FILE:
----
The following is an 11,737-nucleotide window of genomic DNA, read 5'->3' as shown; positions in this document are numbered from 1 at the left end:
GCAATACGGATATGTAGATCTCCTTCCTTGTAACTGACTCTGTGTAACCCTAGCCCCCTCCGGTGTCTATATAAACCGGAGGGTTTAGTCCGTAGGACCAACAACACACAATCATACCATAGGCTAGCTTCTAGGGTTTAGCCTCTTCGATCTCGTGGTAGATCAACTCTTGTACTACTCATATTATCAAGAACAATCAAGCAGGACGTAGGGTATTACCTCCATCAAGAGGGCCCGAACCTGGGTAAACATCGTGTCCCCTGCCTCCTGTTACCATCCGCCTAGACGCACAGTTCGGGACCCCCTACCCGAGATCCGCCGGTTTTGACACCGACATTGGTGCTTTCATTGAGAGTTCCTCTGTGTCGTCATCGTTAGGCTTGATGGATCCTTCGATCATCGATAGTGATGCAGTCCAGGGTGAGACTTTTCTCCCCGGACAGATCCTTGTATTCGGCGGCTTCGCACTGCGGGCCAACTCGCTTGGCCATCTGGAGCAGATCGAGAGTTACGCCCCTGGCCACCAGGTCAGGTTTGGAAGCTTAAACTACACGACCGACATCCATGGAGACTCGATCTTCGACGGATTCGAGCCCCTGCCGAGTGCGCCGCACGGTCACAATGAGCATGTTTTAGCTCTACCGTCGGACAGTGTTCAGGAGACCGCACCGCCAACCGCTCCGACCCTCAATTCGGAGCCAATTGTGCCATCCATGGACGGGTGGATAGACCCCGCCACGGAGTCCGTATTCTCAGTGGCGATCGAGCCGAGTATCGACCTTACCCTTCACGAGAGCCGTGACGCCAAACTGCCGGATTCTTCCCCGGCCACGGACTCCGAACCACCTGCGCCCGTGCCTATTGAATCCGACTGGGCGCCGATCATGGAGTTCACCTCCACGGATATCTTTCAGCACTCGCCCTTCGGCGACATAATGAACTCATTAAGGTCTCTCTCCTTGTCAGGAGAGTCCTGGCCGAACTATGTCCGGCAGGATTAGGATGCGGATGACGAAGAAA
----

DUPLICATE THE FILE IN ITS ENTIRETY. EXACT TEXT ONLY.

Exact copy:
The following is an 11,737-nucleotide window of genomic DNA, read 5'->3' as shown; positions in this document are numbered from 1 at the left end:
GCAATACGGATATGTAGATCTCCTTCCTTGTAACTGACTCTGTGTAACCCTAGCCCCCTCCGGTGTCTATATAAACCGGAGGGTTTAGTCCGTAGGACCAACAACACACAATCATACCATAGGCTAGCTTCTAGGGTTTAGCCTCTTCGATCTCGTGGTAGATCAACTCTTGTACTACTCATATTATCAAGAACAATCAAGCAGGACGTAGGGTATTACCTCCATCAAGAGGGCCCGAACCTGGGTAAACATCGTGTCCCCTGCCTCCTGTTACCATCCGCCTAGACGCACAGTTCGGGACCCCCTACCCGAGATCCGCCGGTTTTGACACCGACATTGGTGCTTTCATTGAGAGTTCCTCTGTGTCGTCATCGTTAGGCTTGATGGATCCTTCGATCATCGATAGTGATGCAGTCCAGGGTGAGACTTTTCTCCCCGGACAGATCCTTGTATTCGGCGGCTTCGCACTGCGGGCCAACTCGCTTGGCCATCTGGAGCAGATCGAGAGTTACGCCCCTGGCCACCAGGTCAGGTTTGGAAGCTTAAACTACACGACCGACATCCATGGAGACTCGATCTTCGACGGATTCGAGCCCCTGCCGAGTGCGCCGCACGGTCACAATGAGCATGTTTTAGCTCTACCGTCGGACAGTGTTCAGGAGACCGCACCGCCAACCGCTCCGACCCTCAATTCGGAGCCAATTGTGCCATCCATGGACGGGTGGATAGACCCCGCCACGGAGTCCGTATTCTCAGTGGCGATCGAGCCGAGTATCGACCTTACCCTTCACGAGAGCCGTGACGCCAAACTGCCGGATTCTTCCCCGGCCACGGACTCCGAACCACCTGCGCCCGTGCCTATTGAATCCGACTGGGCGCCGATCATGGAGTTCACCTCCACGGATATCTTTCAGCACTCGCCCTTCGGCGACATAATGAACTCATTAAGGTCTCTCTCCTTGTCAGGAGAGTCCTGGCCGAACTATGTCCGGCAGGATTAGGATGCGGATGACGAAGAAA